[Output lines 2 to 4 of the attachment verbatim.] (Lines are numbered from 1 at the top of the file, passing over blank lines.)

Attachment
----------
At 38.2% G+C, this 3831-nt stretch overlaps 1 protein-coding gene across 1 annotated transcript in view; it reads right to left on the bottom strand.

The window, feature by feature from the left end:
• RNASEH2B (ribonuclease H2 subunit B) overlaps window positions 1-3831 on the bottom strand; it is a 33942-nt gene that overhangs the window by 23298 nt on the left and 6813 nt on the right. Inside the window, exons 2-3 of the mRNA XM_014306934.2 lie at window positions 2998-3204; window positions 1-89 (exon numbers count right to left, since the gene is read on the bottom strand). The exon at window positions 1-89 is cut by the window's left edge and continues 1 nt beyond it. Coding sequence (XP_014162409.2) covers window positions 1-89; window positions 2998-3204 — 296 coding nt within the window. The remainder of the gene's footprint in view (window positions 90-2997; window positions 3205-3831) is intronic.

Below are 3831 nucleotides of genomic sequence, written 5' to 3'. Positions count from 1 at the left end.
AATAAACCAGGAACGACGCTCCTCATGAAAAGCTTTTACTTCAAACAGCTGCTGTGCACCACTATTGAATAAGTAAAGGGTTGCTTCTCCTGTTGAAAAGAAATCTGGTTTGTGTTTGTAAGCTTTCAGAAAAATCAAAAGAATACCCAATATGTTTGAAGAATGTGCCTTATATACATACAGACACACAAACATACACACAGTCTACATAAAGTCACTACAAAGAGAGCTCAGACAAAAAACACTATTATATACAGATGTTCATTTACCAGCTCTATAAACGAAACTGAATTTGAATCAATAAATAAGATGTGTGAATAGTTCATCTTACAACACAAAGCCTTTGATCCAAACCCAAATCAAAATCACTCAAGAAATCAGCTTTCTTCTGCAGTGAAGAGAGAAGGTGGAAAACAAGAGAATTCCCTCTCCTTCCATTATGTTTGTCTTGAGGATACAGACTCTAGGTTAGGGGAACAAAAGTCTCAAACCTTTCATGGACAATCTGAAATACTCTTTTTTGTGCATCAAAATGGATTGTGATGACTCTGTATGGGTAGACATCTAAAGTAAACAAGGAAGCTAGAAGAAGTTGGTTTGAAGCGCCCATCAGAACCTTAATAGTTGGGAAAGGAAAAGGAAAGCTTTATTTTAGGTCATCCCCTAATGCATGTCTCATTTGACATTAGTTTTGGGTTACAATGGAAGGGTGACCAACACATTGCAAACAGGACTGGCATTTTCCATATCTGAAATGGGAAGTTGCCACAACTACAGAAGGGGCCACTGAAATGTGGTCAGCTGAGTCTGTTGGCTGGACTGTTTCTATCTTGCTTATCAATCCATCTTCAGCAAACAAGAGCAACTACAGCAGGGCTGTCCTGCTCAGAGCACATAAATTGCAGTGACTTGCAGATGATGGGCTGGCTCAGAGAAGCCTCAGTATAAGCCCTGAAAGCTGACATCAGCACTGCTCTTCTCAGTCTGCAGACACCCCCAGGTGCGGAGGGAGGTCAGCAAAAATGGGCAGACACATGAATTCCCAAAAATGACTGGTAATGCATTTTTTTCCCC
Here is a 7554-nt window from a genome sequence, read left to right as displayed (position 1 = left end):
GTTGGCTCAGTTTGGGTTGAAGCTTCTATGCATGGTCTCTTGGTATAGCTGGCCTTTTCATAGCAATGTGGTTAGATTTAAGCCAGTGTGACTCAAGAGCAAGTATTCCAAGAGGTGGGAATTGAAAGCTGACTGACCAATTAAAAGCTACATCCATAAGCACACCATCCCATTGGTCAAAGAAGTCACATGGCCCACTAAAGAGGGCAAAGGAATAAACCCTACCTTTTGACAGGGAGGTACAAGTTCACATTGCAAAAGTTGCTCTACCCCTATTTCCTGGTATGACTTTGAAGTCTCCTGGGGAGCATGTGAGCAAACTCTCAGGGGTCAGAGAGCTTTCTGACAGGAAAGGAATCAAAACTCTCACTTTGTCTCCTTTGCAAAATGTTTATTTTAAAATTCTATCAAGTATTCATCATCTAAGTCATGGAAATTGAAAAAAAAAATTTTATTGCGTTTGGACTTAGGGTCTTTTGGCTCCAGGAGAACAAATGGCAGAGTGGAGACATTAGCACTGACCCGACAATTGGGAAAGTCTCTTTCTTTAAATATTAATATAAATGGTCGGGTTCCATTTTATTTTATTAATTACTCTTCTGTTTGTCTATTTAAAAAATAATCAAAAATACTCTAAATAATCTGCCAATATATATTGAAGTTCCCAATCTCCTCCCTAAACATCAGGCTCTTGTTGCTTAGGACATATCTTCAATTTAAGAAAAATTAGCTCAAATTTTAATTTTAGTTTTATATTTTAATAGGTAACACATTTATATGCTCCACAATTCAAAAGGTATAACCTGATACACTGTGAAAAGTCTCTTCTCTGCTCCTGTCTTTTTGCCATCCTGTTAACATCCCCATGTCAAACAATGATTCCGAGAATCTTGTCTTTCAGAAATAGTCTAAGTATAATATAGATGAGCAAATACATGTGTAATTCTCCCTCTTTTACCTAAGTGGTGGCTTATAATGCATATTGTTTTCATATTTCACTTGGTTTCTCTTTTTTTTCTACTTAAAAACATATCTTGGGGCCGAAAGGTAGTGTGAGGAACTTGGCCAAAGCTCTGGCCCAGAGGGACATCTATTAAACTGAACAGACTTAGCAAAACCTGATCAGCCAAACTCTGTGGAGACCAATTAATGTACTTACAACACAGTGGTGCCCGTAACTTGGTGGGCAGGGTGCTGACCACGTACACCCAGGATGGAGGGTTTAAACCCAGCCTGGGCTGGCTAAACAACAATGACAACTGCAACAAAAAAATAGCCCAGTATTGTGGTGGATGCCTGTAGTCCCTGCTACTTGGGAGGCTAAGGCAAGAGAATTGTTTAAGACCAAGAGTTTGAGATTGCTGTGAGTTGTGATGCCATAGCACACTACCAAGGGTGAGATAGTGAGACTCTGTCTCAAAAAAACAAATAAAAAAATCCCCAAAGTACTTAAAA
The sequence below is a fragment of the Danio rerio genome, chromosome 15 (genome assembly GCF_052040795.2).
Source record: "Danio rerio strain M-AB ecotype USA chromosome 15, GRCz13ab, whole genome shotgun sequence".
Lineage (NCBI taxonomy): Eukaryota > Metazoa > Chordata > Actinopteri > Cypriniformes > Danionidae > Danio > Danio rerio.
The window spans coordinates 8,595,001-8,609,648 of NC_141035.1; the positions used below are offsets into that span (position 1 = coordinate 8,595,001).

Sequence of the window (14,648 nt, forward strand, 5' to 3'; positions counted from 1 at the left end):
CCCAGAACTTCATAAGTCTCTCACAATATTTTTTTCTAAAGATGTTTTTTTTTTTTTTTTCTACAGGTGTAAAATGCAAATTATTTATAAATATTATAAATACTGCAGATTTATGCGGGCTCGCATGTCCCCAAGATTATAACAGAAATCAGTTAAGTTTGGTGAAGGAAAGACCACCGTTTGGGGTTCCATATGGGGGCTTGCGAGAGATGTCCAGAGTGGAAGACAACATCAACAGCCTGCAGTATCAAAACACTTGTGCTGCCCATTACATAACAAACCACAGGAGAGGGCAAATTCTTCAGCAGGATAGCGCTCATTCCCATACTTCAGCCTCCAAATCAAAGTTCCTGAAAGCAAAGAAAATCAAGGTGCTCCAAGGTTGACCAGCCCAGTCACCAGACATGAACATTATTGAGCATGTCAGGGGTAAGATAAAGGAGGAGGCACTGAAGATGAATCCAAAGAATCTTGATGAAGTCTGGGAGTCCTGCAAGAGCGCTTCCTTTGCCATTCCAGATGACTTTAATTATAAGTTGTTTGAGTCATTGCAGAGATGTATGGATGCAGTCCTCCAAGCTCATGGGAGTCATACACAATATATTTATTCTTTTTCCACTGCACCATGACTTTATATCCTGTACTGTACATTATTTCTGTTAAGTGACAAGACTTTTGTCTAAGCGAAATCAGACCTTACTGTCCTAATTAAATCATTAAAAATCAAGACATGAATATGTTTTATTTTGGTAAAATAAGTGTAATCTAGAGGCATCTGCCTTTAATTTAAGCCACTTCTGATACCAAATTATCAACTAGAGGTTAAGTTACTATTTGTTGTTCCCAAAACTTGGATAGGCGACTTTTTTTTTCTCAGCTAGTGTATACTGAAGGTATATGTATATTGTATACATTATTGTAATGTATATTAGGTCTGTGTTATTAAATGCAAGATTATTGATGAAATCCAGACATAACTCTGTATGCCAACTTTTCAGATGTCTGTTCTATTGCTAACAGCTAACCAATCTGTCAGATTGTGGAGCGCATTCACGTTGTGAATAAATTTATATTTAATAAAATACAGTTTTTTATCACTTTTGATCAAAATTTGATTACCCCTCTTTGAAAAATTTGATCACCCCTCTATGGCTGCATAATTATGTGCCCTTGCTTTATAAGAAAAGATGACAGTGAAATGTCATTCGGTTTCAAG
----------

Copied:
The window, feature by feature from the left end:
• RNASEH2B (ribonuclease H2 subunit B) overlaps window positions 1-3831 on the bottom strand; it is a 33942-nt gene that overhangs the window by 23298 nt on the left and 6813 nt on the right. Inside the window, exons 2-3 of the mRNA XM_014306934.2 lie at window positions 2998-3204; window positions 1-89 (exon numbers count right to left, since the gene is read on the bottom strand). The exon at window positions 1-89 is cut by the window's left edge and continues 1 nt beyond it. Coding sequence (XP_014162409.2) covers window positions 1-89; window positions 2998-3204 — 296 coding nt within the window. The remainder of the gene's footprint in view (window positions 90-2997; window positions 3205-3831) is intronic.

Below are 3831 nucleotides of genomic sequence, written 5' to 3'. Positions count from 1 at the left end.